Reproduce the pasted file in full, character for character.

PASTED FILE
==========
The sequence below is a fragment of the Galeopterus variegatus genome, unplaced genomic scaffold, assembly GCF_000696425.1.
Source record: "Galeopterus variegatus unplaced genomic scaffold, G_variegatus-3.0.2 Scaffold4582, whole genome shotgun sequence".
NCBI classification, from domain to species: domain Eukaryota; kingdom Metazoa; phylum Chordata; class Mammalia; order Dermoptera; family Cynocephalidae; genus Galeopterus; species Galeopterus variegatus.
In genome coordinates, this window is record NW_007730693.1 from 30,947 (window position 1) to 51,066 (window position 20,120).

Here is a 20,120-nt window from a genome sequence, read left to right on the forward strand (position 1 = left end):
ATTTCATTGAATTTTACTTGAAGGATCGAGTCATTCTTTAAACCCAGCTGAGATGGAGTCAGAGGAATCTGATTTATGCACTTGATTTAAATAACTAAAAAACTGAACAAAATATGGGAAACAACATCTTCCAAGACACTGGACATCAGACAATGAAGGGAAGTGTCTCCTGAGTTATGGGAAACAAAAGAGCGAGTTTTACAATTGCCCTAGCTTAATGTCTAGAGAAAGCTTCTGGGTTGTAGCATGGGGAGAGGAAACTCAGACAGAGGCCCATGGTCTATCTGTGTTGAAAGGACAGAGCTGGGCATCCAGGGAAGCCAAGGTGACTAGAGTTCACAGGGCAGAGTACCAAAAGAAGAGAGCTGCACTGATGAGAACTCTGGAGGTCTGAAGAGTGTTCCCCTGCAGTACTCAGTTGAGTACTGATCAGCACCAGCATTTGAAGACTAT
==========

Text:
The sequence below is a fragment of the Galeopterus variegatus genome, unplaced genomic scaffold, assembly GCF_000696425.1.
Source record: "Galeopterus variegatus unplaced genomic scaffold, G_variegatus-3.0.2 Scaffold4582, whole genome shotgun sequence".
NCBI classification, from domain to species: domain Eukaryota; kingdom Metazoa; phylum Chordata; class Mammalia; order Dermoptera; family Cynocephalidae; genus Galeopterus; species Galeopterus variegatus.
In genome coordinates, this window is record NW_007730693.1 from 30,947 (window position 1) to 51,066 (window position 20,120).

Here is a 20,120-nt window from a genome sequence, read left to right on the forward strand (position 1 = left end):
ATTTCATTGAATTTTACTTGAAGGATCGAGTCATTCTTTAAACCCAGCTGAGATGGAGTCAGAGGAATCTGATTTATGCACTTGATTTAAATAACTAAAAAACTGAACAAAATATGGGAAACAACATCTTCCAAGACACTGGACATCAGACAATGAAGGGAAGTGTCTCCTGAGTTATGGGAAACAAAAGAGCGAGTTTTACAATTGCCCTAGCTTAATGTCTAGAGAAAGCTTCTGGGTTGTAGCATGGGGAGAGGAAACTCAGACAGAGGCCCATGGTCTATCTGTGTTGAAAGGACAGAGCTGGGCATCCAGGGAAGCCAAGGTGACTAGAGTTCACAGGGCAGAGTACCAAAAGAAGAGAGCTGCACTGATGAGAACTCTGGAGGTCTGAAGAGTGTTCCCCTGCAGTACTCAGTTGAGTACTGATCAGCACCAGCATTTGAAGACTAT